I reviewed the first book in this series, Blood, Bath and Beyond (click here) and the second book: Bled and Breakfast (click here), and the newest release From Fear to Eternity (click here). The backstory to the mystery series began in a paranormal romance that I felt compelled to read after this latest book.
So I read the 2008 book Bitten and Smitten, which takes us to Sarah Dearly and Thierry de Bennicoeur's meeting. It was called Immortality Bites series as a romance and has kept that series name so fans can follow their favorite vampires from their early romance to their mystery solving adventures. I am really not into romance novels at all, but I have to say I really enjoyed it and particularly loved understanding how a 600 year old master vampire came to be with a newbie vamp.
Do you start your next mystery with the killer, the victim, or the plot?
The heart of my mystery series is my main character, Sarah Dearly, fledgling vampire. Everything that happens plot-wise in the books stems from her, so she’s where I start. What hasn’t she experienced? What does she need to learn? What “creature” do I want to focus on? In BLOOD BATH & BEYOND I stuck with vampires to establish the series. In book 2, BLED & BREAKFAST, I shifted over to ghosts and witches. In book 3, FROM FEAR TO ETERNITY, there’s a djinn on the loose, and enchanted objects up for sale at an exclusive auction. The mystery and the plot seem to evolve organically from there.
Do you outline a book before sitting down and writing?
I do outline before I write, and I usually gravitate to the three act structure. I like to know generally what’s going to happen and especially how everything is going to end (key in writing a mystery), so I spend a lot of time brainstorming and working on essential plot points before I even think about starting to write.
What is your process for developing a character like Sarah Dearly? I’ve been working with Sarah for ten years now and she was the star of my original non-mystery paranormal romance series Immortality Bites, so I know her pretty well by now. She is unique to any character I’ve ever written since she developed herself without much input from me. My original notes on her wanted her to be a bookworm who hadn’t experienced much from life until her transition to vampire. As soon as I started writing her, however, she turned into a sarcastic trouble-magnet who’s led by her heart and gut (sometimes, unfortunately for her, more so than her brain). This is a bit more Urban Fantasy than a typical paranormal cozy. What attracted you to this middle ground for a mystery series? I like to think that the Immortality Bites Mysteries defy categorization. It’s a bit mystery, a bit paranormal romance, a bit chick lit, a smidge of horror, and a whole lot of urban fantasy. “Cozy Mystery,” to me, means that it’s an amateur sleuth who’s doing the mystery-solving. Sarah definitely fits that bill. A cozy will also have a dead body early in the story. Everything else is up to my imagination and I sometimes do like to paint outside the lines and let my characters do whatever they like without being overly defined by genre.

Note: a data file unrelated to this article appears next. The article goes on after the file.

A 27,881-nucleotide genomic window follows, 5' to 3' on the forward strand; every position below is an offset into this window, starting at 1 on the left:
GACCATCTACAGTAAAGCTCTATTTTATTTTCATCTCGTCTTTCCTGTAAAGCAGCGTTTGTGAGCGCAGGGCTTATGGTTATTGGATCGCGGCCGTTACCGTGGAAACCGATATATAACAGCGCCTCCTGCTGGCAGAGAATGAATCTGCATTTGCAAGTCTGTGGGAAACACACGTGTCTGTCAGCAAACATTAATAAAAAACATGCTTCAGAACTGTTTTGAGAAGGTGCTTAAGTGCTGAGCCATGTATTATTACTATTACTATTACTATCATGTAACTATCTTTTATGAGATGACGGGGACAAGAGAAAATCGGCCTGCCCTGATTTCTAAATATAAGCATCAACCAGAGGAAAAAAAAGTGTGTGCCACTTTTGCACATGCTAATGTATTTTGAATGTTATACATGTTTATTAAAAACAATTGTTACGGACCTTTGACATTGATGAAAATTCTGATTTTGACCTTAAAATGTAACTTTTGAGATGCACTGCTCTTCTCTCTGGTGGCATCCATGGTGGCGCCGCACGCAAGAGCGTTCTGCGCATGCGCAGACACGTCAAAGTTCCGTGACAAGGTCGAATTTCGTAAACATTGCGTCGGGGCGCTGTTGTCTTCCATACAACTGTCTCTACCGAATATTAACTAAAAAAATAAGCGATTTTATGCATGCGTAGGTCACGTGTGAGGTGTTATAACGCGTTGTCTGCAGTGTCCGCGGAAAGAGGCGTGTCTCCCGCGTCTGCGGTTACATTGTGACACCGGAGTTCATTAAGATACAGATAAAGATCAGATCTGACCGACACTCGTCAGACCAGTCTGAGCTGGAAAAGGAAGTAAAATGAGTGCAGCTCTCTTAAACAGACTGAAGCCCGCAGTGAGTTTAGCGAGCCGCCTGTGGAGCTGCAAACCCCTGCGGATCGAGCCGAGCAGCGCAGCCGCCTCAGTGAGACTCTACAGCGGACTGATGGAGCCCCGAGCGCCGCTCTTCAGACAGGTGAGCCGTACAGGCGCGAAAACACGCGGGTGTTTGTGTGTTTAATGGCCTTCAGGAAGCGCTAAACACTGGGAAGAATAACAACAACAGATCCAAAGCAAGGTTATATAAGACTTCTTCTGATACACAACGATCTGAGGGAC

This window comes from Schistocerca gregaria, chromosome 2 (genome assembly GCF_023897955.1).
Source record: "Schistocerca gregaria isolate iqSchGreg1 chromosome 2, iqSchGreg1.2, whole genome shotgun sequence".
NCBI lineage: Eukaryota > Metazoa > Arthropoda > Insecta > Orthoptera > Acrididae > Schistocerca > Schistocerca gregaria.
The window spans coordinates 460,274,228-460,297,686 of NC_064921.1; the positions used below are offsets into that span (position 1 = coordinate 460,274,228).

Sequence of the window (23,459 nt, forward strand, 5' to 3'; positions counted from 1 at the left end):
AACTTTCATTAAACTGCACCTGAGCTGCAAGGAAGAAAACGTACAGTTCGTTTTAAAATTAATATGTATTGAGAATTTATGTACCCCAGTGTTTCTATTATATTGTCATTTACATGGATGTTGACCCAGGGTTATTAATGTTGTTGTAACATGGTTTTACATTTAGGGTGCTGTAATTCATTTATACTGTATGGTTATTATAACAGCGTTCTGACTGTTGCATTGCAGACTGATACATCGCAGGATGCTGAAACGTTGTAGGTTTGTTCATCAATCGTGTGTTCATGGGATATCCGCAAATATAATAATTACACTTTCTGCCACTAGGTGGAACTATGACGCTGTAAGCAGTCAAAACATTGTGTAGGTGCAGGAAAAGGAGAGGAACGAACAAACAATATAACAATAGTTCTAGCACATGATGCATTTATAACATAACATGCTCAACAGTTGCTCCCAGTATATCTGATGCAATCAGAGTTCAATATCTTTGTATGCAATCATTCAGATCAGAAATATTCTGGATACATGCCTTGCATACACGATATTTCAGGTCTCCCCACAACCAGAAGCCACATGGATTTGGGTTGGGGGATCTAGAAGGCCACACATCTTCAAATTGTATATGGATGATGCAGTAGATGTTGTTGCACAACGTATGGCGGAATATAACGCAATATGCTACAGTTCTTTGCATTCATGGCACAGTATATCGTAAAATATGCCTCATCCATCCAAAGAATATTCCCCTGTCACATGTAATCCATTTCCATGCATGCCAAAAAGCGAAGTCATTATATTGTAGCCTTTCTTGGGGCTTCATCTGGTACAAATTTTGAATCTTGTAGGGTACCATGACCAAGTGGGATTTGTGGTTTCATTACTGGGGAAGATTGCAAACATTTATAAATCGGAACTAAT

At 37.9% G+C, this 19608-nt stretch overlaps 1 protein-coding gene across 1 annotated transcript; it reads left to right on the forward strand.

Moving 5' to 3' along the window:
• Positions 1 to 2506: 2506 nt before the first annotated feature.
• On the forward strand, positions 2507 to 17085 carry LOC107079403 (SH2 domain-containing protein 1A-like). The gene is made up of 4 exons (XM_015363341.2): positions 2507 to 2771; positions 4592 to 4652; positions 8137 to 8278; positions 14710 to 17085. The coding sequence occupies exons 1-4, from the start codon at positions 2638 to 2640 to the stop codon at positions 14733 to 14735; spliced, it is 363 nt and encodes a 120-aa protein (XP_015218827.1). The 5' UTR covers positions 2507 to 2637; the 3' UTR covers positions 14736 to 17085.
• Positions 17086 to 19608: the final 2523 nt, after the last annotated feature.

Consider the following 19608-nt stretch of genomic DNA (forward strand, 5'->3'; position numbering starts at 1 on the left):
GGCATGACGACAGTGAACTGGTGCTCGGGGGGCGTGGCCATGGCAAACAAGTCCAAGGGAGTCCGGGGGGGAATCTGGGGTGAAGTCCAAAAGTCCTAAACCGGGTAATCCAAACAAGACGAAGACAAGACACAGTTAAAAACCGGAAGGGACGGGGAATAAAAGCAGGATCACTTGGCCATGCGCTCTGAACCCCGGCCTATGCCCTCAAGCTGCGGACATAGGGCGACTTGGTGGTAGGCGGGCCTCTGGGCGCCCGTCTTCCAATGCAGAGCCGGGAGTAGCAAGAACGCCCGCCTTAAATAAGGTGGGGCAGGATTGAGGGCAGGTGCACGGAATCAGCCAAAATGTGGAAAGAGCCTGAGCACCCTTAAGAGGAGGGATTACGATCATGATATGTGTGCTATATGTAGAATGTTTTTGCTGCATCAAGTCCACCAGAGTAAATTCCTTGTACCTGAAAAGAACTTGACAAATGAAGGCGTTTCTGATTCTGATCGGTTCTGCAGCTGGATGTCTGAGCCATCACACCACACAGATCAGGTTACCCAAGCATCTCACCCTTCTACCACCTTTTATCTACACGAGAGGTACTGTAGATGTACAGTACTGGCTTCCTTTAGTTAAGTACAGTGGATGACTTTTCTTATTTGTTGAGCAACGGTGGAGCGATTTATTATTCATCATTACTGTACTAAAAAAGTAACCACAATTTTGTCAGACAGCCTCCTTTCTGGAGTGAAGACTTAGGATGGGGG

What is your work schedule like when you're writing and how long does it take you to write a book?
When I’m writing first drafts, I like to immerse myself in the book and characters. They are constantly in my thoughts as I work out scenes and pesky plot points. I would describe myself as a binge writer, since when I write first drafts I like to do between 10-20 pages a day consistently until I’m done. If I have time, I let the first draft sit for a few days, then I’ll read it over and start my second draft, which usually takes me longer to write than the first one since I’m going slower and looking closely at the details. On my current schedule, I can finish a book (not including the initial brainstorming or the copy edits, etc.) in 3-4 months.
In literature, who is your favorite mystery/suspense character and who is your favorite paranormal character? Tough question… so many I love – Victoria Laurie’s Abby and M.J. J.D. Robb’s Eve. Evanovich’s Stephanie, Jim Butcher’s Harry, Karen Marie Moning’s Mac and Barrons. They’re all so much fun to read… I can’t pick a favorite!
Are paranormal mysteries here to stay or are they a current fad in publishing?
If there’s one thing I’ve learned in my years of being a published author, it’s that I have absolutely no idea what’s the future of publishing. For me, I absolutely LOVE paranormal mystery and the freedom it gives authors to write whatever their imaginations offer up. I love the fun, the romance, and the whimsy that’s accepted in this sub-genre. And I hope very much that it’s something that’s here to stay!
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